A descent into hell | A descent into hell


The Apostles’ Creed contains a remarkable statement that would astonish us if familiarity had not dulled our senses. In the fourth paragraph of the Creed, we are told that Jesus descended into hell.

In this article, I will review the basis for this claim and what, in the context of the Apostles’ Creed, is meant by Hell. Finally, I will examine the purpose of Jesus’ descent into hell.

What is the basis of the claim?

The Apostles’ Creed was primarily composed to combat heresies and defend the Catholic faith. As such, it is apologetic in nature.

As for the statement in the Creed that Jesus descended into hell, it seems to be based on the words of the apostle Peter. In 1 Peter 3:18-19 we read, “For Christ also suffered once for sins, the righteous for the unjust, that he might lead you unto God. Slain in the flesh; he was brought back to life in the spirit. He also went there to preach to the spirits in prison.

It therefore follows from Scripture that the Catholic Church affirms that Jesus experienced death. For this reason, the Catechism of the Catholic Church places Jesus’ descent into hell in a broader context: of the dead before his Resurrection. This is the first meaning given in the apostolic preaching to Christ’s descent into hell: that Jesus, like all men, knew death and, in his soul, joined the others in the kingdom of the dead. But he descended there as Savior, announcing the Good News to the spirits who were imprisoned there” (Catechism of the Catholic Church, paragraph 632).

In conclusion, we can see that Jesus, in his human nature, experienced death, and in his human and divine nature, descended into the abode of the dead, into a place called Sheol.

A place called Sheol

The Hebrew word Sheol refers to the place where those who had died were supposed to reside. Contrary to the Christian conception of hell, however, Sheol was initially considered the abode of all the dead, whether righteous or not. However, this view would change, and in Jesus’ time, Judaism generally believed that Sheol was the place for the righteous dead. For this reason it became known as Abraham’s bosom, probably because Abraham was considered the father of the Jewish people. To die was therefore to return to one’s ancestors.

The development of the doctrine that Sheol was a place for the righteous dead brought it into line with the Christian view of God’s judgment on individual souls at the time of death. Significantly, it also placed Sheol in contrast to Hades. The Greek word underworld conforms to the English translation of Hell.

It would, however, be a mistake to regard Sheol as heaven. In Jewish tradition, Sheol is described as a place of darkness where souls wait in silence. This concept of expectation can be deduced from the Jewish liturgy relating to Sheol. In the prayer called Shemoneh Esreh, those of Sheol are called “sleepers in the dust.”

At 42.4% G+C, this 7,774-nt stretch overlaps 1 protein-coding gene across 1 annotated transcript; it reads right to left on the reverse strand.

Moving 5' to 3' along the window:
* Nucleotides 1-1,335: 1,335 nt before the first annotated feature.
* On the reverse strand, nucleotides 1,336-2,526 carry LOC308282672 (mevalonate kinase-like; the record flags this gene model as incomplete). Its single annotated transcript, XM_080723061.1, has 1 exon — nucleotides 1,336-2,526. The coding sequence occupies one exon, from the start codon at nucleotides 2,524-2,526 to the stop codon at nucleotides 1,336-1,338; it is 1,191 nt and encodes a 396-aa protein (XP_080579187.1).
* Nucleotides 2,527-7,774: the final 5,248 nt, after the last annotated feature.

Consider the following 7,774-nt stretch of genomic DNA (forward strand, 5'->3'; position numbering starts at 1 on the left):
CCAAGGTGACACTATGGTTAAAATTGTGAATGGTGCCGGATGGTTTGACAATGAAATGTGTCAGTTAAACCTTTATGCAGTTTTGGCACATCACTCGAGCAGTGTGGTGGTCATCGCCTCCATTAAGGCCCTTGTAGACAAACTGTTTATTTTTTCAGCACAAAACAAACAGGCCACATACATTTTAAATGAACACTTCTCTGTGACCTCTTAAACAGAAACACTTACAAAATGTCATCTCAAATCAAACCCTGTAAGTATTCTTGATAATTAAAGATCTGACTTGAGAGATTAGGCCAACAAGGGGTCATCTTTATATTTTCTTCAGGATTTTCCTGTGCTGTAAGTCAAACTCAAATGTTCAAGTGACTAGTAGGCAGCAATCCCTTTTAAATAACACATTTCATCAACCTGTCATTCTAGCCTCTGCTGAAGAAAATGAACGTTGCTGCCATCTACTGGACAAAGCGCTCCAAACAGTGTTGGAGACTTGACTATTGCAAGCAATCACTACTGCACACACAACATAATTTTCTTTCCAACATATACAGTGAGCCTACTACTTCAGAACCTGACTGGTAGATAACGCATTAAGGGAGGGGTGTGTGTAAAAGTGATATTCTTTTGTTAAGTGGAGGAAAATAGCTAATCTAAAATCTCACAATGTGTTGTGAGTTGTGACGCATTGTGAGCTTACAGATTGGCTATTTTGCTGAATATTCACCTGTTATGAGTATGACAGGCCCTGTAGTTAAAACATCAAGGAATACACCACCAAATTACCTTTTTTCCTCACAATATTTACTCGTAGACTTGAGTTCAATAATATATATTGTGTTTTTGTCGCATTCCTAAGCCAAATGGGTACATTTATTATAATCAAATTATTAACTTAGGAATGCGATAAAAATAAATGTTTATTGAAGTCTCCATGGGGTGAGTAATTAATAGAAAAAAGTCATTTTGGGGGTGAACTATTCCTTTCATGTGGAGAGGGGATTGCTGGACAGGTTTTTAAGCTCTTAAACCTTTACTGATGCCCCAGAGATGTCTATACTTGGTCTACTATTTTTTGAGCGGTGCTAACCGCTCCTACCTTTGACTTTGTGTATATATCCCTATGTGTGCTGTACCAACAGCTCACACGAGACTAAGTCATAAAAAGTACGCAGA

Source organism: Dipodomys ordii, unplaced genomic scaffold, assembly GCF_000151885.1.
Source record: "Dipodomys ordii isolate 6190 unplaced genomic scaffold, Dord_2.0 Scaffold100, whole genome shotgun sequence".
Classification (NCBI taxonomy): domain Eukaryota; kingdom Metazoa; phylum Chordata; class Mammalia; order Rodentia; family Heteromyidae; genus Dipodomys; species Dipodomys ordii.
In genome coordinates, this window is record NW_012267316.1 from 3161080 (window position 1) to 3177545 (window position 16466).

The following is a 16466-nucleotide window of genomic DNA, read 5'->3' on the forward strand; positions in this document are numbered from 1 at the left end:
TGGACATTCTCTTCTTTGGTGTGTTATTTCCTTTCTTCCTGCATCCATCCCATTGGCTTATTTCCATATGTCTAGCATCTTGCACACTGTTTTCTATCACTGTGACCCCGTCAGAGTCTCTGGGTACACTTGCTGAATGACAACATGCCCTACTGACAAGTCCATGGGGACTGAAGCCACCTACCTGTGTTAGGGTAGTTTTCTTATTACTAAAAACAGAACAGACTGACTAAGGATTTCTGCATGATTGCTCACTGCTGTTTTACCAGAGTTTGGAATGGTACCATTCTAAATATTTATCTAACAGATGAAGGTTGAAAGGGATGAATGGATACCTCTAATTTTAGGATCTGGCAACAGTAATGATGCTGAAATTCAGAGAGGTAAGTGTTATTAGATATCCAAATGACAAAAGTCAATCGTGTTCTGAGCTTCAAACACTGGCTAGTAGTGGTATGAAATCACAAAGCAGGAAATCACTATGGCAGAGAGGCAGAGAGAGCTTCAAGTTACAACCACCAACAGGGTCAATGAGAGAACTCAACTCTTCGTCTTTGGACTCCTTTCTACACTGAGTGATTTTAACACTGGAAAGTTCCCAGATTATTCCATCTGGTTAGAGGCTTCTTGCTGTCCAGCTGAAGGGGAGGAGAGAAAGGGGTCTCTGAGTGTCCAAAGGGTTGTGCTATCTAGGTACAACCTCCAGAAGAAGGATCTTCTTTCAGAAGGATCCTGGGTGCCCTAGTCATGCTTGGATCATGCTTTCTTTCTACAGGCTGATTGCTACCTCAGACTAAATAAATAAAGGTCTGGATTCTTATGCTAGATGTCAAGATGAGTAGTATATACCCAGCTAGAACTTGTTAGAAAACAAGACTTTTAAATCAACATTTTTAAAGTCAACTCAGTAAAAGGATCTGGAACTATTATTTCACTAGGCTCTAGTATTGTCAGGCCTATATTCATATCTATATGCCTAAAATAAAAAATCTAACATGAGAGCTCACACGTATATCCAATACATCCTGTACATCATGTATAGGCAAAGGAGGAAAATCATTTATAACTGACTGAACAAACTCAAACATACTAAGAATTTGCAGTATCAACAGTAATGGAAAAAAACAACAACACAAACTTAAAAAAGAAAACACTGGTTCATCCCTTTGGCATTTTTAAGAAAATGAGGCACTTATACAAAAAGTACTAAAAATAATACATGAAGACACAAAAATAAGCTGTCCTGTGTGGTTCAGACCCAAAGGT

Compare Sheol with the Catholic understanding of heaven as the place and condition of perfect supernatural happiness based on beatific vision, first, and creature knowledge, love, and enjoyment second. From a Catholic perspective, Sheol was where the righteous dead went to await the coming of Christ.

This excursion into Jewish theology provides a framework for understanding the statement in the Apostles’ Creed that Jesus descended into hell. If we understand Hell in the context of Sheol, we have some understanding of Jesus’ descent. Yet we must ask ourselves why was it necessary for Jesus to descend to hell? To this question I pass next.

Why did Jesus enter hell?

To properly answer why Jesus entered hell, it helps to place the question within the larger framework of soteriology. Soteriology is that aspect of theology which is concerned with how God – in the person of Jesus – effected human salvation. Put succinctly; soteriology is the doctrine of salvation. From the Catholic point of view, salvation rests on faith in Jesus and his work on the cross.

In order to understand why Jesus entered Hell, we must address the question of the status of those souls who died before the Incarnation. If salvation is based on faith in God, it would seem an injustice that the faithful who died before Jesus should be condemned. As Clement of Alexandria wrote, “It is not right that these should be condemned without trial, and only those who lived after the advent should enjoy divine justice.”

It is for this reason that the Catholic Church teaches that those who died in friendship with God before the resurrection went to Sheol. In a sense, Sheol can be understood as a “waiting room” for those who wait for the Saviour. In this light, it becomes intelligible why Jesus descended there to share the Good News.

Jesus’ descent into hell must also be understood in the context of the Ascension. Descending into Hell, Jesus freed the righteous dead and took them with Him to Heaven.


“As Jonah was in the belly of the whale three days and three nights, so the Son of Man will be in the heart of the earth three days and three nights.” – Matthew 12:40.

It seems logical that if the purpose of God becoming a human being was to provide a way for the salvation of all souls, then salvation must have been made available to those righteous souls who resided in Sheol. For this reason, out of love, Jesus descended into hell.


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